Indonesian province bore the brunt of the tsunami, which left terrible death and destruction in its wake.
Beachside memorials and religious services have been held across Asia to mark the 10th anniversary of the Indian Ocean tsunami that killed 220,000 in one of modern history’s worst natural disasters.
The devastating December 26, 2004, tsunami, triggered by a 9.3-magnitude earthquake, struck a dozen countries around the Indian Ocean rim.
Indonesian Vice President Jusuf Kalla led a prayer ceremony on Friday in Banda Aceh, the capital of Aceh province and the area that was worst affected by the tsunami.
“Thousands of corpses were sprawled in this field,” Jusuf Kalla told the crowd, many among them weeping. “There were feelings of confusion, shock, sorrow, fear and suffering. We prayed,” he added.
| A 9.3 earthquake off Indonesia triggered the tsunami that killed at least 220,000 people
Sri Lanka: 31,000
Other Asian countries: 200
East Africa: 300
Al Jazeera’s Step Vaessen, reporting from Banda Aceh, said: “In 2004 people were not aware of the dangers of a tsunami, but now people have been trained, warning systems are in place and evacuation shelters have been built.”
The massive waves eradicated entire coastal communities, decimated families and crashed over beaches full of tourists the morning after Christmas.
Among the victims were thousands of foreign tourists enjoying Christmas on the region’s beaches, carrying the tragedy of an unprecedented natural disaster into homes around the globe.
A minute’s silence took place in the resort of Khao Lak in Thailand, much of which was washed away by the towering waves, as mourners each lit a single white candle, some sobbing as they illuminated the darkness.
The Swedish government also organised a memorial at the Orchid resort, where 543 Swedes were killed by the tsunami.
Hundreds of people also lit candles on Patong beach on Phuket island after observing a minute’s silence. Afterwards, many placed the candles into a sand sculpture created by students as part of the memorial service.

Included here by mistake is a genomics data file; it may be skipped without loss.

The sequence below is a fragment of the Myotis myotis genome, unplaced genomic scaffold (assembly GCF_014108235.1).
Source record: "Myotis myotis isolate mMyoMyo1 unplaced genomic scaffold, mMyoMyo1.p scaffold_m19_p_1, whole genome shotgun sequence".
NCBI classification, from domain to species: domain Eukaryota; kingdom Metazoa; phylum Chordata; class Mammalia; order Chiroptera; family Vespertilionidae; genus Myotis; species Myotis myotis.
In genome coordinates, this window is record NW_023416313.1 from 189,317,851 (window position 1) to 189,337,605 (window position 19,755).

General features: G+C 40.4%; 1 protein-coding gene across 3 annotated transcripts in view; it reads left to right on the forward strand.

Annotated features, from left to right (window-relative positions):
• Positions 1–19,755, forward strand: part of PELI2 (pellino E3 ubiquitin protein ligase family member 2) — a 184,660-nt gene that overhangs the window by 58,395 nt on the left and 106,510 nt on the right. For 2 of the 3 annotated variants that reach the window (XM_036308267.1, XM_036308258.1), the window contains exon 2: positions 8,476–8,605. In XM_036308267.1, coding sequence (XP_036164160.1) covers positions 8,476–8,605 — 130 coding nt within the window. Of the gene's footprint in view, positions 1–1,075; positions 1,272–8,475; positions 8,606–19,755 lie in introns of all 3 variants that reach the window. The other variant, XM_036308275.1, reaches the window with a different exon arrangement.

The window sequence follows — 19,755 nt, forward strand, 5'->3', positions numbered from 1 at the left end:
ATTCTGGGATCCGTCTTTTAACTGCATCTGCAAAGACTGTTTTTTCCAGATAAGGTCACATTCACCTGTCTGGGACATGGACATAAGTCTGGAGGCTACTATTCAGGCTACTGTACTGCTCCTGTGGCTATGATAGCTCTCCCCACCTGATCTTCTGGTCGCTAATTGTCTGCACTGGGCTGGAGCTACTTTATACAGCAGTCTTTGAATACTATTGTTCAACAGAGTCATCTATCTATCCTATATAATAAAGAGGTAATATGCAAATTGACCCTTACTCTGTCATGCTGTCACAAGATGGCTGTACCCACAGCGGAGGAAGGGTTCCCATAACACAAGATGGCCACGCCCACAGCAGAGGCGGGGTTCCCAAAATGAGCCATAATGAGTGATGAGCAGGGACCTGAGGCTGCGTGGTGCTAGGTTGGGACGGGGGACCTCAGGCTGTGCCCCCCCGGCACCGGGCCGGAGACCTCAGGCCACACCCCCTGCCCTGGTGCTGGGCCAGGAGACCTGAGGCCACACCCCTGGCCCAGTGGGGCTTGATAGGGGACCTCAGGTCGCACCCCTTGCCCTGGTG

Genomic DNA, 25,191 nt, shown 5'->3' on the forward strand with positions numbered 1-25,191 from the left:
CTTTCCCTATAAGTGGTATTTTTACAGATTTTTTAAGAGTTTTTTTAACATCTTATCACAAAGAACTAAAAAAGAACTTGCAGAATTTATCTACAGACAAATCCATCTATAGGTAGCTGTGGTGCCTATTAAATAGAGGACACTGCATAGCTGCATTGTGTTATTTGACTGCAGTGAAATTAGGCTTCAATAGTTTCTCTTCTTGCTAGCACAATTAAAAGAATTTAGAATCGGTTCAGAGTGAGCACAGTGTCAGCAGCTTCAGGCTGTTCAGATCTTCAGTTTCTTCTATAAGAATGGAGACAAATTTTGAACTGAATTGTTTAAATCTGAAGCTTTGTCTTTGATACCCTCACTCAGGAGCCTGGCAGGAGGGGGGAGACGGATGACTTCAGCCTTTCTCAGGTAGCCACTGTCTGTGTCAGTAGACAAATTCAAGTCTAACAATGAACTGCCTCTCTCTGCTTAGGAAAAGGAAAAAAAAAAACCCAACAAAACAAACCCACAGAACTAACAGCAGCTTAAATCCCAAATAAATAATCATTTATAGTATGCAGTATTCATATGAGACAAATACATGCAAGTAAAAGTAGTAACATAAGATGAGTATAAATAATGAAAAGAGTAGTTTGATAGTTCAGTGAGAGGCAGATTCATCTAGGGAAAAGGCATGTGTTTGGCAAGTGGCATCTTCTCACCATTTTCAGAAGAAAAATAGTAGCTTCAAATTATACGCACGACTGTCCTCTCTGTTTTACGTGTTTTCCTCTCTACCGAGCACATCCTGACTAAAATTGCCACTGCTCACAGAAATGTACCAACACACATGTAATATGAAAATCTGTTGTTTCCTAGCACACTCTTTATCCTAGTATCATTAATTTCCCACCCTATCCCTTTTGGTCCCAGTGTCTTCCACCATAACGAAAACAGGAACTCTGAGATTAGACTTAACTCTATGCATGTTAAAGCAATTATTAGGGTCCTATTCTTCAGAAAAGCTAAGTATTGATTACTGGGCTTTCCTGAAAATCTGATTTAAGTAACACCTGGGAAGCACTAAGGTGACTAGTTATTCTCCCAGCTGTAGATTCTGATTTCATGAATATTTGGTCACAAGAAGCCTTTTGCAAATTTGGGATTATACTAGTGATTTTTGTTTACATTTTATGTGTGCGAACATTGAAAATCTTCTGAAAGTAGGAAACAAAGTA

President Joachim Gauck of Germany, which lost more than 500 people to the tsunami, said in a message marking the anniversary that “locals and tourists found themselves in a situation in which they had a shared destiny, a bond which can still be felt today”.
Sri Lanka marked the anniversary with a symbolic ride of a train the tsunami had derailed, killing 1,270 passengers.
The mourners boarded the restored Ocean Queen Express and headed to Peraliya – the exact spot where it was ripped from the tracks, around 90km south of Colombo.
|Inside Story- Is the region prepared for the next big disaster?|
Al Jazeera’s Minelle Fernandez, reporting from Peraliya, said the train was packed as it travelled south from Colombo on December 26, 2004.
“Unfortunately, despite the lag time with the tsunami hitting the eastern side of Sri Lanka, the message did not get conveyed to this part of the country. The train left Colombo only to get engulfed in waters”.
In India, tsunami survivors walked for nearly three kilometres in silence through the town of Vailankanni, converging at a memorial set up to honour the dead.
In other towns across India, families gathered to pray for the dead.
While billions of dollars of aid have poured in, some have regained prosperity but others find their lives still hanging by a thread, and a $400m warning system built to help keep residents safe has been undermined by mismanagement and waste.